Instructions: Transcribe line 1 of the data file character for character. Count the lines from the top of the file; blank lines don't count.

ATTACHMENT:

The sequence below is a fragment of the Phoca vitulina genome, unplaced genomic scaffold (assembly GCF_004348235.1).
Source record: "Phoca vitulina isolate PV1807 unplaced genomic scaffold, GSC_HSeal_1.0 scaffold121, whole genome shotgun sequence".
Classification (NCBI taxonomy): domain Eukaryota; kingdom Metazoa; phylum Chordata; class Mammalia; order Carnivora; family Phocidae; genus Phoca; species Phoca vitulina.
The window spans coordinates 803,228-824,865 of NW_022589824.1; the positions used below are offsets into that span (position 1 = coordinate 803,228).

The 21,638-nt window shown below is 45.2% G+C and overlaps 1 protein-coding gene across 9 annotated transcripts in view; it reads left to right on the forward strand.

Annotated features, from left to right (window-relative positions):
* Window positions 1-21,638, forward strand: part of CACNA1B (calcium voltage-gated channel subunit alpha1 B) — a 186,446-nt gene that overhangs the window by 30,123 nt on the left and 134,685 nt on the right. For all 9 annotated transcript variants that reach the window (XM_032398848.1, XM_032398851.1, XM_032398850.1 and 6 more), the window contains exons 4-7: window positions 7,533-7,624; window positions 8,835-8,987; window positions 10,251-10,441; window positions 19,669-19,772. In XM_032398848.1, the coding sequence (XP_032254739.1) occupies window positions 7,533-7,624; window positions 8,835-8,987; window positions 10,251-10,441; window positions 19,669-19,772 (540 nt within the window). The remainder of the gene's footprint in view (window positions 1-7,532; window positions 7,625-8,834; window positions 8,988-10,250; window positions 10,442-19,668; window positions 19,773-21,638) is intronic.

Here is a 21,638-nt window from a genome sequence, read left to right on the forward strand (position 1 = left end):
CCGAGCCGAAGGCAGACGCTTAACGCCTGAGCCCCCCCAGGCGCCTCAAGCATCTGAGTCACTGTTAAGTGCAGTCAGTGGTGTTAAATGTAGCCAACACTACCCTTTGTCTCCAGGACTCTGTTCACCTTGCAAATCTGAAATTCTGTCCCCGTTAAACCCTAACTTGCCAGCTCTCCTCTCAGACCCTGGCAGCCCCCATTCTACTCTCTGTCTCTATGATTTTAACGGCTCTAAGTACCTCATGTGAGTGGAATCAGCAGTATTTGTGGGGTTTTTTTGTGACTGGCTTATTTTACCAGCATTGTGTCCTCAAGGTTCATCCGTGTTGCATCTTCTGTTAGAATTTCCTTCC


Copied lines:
The sequence below is a fragment of the Phoca vitulina genome, unplaced genomic scaffold (assembly GCF_004348235.1).